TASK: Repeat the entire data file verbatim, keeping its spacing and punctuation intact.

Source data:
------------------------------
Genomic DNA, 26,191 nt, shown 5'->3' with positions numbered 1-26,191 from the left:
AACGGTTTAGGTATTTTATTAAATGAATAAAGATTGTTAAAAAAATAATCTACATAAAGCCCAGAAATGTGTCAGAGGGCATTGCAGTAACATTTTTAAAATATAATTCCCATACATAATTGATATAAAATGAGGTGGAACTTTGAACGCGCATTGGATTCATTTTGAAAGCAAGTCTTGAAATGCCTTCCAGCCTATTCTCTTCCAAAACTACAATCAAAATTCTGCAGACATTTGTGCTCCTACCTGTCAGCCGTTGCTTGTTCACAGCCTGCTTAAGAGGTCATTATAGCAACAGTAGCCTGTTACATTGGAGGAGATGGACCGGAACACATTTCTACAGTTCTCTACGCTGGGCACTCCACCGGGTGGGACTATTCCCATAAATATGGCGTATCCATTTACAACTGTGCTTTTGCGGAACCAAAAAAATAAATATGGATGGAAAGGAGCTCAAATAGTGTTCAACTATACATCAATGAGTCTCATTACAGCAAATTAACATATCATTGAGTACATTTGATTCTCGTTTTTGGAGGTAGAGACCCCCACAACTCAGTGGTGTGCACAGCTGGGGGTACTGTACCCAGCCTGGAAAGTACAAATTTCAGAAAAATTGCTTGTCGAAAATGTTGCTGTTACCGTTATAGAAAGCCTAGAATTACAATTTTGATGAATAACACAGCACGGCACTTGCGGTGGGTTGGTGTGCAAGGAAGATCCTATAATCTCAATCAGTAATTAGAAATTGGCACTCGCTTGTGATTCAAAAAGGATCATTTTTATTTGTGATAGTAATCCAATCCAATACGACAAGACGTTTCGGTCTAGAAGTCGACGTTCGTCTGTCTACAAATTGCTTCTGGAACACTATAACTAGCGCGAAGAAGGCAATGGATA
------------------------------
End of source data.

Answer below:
Genomic DNA, 26,191 nt, shown 5'->3' with positions numbered 1-26,191 from the left:
AACGGTTTAGGTATTTTATTAAATGAATAAAGATTGTTAAAAAAATAATCTACATAAAGCCCAGAAATGTGTCAGAGGGCATTGCAGTAACATTTTTAAAATATAATTCCCATACATAATTGATATAAAATGAGGTGGAACTTTGAACGCGCATTGGATTCATTTTGAAAGCAAGTCTTGAAATGCCTTCCAGCCTATTCTCTTCCAAAACTACAATCAAAATTCTGCAGACATTTGTGCTCCTACCTGTCAGCCGTTGCTTGTTCACAGCCTGCTTAAGAGGTCATTATAGCAACAGTAGCCTGTTACATTGGAGGAGATGGACCGGAACACATTTCTACAGTTCTCTACGCTGGGCACTCCACCGGGTGGGACTATTCCCATAAATATGGCGTATCCATTTACAACTGTGCTTTTGCGGAACCAAAAAAATAAATATGGATGGAAAGGAGCTCAAATAGTGTTCAACTATACATCAATGAGTCTCATTACAGCAAATTAACATATCATTGAGTACATTTGATTCTCGTTTTTGGAGGTAGAGACCCCCACAACTCAGTGGTGTGCACAGCTGGGGGTACTGTACCCAGCCTGGAAAGTACAAATTTCAGAAAAATTGCTTGTCGAAAATGTTGCTGTTACCGTTATAGAAAGCCTAGAATTACAATTTTGATGAATAACACAGCACGGCACTTGCGGTGGGTTGGTGTGCAAGGAAGATCCTATAATCTCAATCAGTAATTAGAAATTGGCACTCGCTTGTGATTCAAAAAGGATCATTTTTATTTGTGATAGTAATCCAATCCAATACGACAAGACGTTTCGGTCTAGAAGTCGACGTTCGTCTGTCTACAAATTGCTTCTGGAACACTATAACTAGCGCGAAGAAGGCAATGGATA